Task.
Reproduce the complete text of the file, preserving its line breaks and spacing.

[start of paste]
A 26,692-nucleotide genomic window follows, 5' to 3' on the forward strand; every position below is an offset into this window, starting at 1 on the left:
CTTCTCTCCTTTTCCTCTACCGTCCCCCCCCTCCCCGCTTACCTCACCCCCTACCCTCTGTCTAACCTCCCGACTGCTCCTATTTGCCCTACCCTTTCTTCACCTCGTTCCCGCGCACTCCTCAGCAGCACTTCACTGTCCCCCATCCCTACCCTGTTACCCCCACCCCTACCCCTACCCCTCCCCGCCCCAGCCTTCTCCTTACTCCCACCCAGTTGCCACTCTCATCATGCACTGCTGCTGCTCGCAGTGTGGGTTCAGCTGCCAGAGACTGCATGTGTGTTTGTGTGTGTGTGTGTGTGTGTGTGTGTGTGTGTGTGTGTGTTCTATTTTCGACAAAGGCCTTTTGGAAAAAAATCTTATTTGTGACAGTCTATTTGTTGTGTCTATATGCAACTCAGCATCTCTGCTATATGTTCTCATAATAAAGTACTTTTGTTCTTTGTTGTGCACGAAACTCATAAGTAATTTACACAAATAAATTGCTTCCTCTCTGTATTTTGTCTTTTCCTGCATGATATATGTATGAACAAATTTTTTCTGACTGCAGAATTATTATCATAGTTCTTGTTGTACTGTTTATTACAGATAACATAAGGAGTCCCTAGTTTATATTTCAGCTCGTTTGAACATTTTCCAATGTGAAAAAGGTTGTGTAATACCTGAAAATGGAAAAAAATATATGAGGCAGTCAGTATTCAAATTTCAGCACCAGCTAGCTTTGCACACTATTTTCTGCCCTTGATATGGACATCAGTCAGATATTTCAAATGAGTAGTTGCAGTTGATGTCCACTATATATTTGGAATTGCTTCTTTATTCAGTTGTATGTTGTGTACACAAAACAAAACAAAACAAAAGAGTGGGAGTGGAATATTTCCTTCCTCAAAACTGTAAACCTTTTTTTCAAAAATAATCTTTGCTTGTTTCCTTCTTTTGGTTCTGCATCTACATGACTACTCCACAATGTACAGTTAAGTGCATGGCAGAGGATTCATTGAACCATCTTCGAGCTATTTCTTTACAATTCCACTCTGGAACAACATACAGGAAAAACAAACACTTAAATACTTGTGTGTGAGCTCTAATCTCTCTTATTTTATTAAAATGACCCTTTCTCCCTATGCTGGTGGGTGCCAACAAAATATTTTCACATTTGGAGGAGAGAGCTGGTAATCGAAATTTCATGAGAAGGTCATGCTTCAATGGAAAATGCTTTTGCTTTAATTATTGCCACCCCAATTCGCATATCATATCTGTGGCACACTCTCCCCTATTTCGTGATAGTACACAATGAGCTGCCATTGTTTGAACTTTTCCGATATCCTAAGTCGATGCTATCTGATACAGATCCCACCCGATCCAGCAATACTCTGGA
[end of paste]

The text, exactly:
A 26,692-nucleotide genomic window follows, 5' to 3' on the forward strand; every position below is an offset into this window, starting at 1 on the left:
CTTCTCTCCTTTTCCTCTACCGTCCCCCCCCTCCCCGCTTACCTCACCCCCTACCCTCTGTCTAACCTCCCGACTGCTCCTATTTGCCCTACCCTTTCTTCACCTCGTTCCCGCGCACTCCTCAGCAGCACTTCACTGTCCCCCATCCCTACCCTGTTACCCCCACCCCTACCCCTACCCCTCCCCGCCCCAGCCTTCTCCTTACTCCCACCCAGTTGCCACTCTCATCATGCACTGCTGCTGCTCGCAGTGTGGGTTCAGCTGCCAGAGACTGCATGTGTGTTTGTGTGTGTGTGTGTGTGTGTGTGTGTGTGTGTGTGTGTGTTCTATTTTCGACAAAGGCCTTTTGGAAAAAAATCTTATTTGTGACAGTCTATTTGTTGTGTCTATATGCAACTCAGCATCTCTGCTATATGTTCTCATAATAAAGTACTTTTGTTCTTTGTTGTGCACGAAACTCATAAGTAATTTACACAAATAAATTGCTTCCTCTCTGTATTTTGTCTTTTCCTGCATGATATATGTATGAACAAATTTTTTCTGACTGCAGAATTATTATCATAGTTCTTGTTGTACTGTTTATTACAGATAACATAAGGAGTCCCTAGTTTATATTTCAGCTCGTTTGAACATTTTCCAATGTGAAAAAGGTTGTGTAATACCTGAAAATGGAAAAAAATATATGAGGCAGTCAGTATTCAAATTTCAGCACCAGCTAGCTTTGCACACTATTTTCTGCCCTTGATATGGACATCAGTCAGATATTTCAAATGAGTAGTTGCAGTTGATGTCCACTATATATTTGGAATTGCTTCTTTATTCAGTTGTATGTTGTGTACACAAAACAAAACAAAACAAAAGAGTGGGAGTGGAATATTTCCTTCCTCAAAACTGTAAACCTTTTTTTCAAAAATAATCTTTGCTTGTTTCCTTCTTTTGGTTCTGCATCTACATGACTACTCCACAATGTACAGTTAAGTGCATGGCAGAGGATTCATTGAACCATCTTCGAGCTATTTCTTTACAATTCCACTCTGGAACAACATACAGGAAAAACAAACACTTAAATACTTGTGTGTGAGCTCTAATCTCTCTTATTTTATTAAAATGACCCTTTCTCCCTATGCTGGTGGGTGCCAACAAAATATTTTCACATTTGGAGGAGAGAGCTGGTAATCGAAATTTCATGAGAAGGTCATGCTTCAATGGAAAATGCTTTTGCTTTAATTATTGCCACCCCAATTCGCATATCATATCTGTGGCACACTCTCCCCTATTTCGTGATAGTACACAATGAGCTGCCATTGTTTGAACTTTTCCGATATCCTAAGTCGATGCTATCTGATACAGATCCCACCCGATCCAGCAATACTCTGGA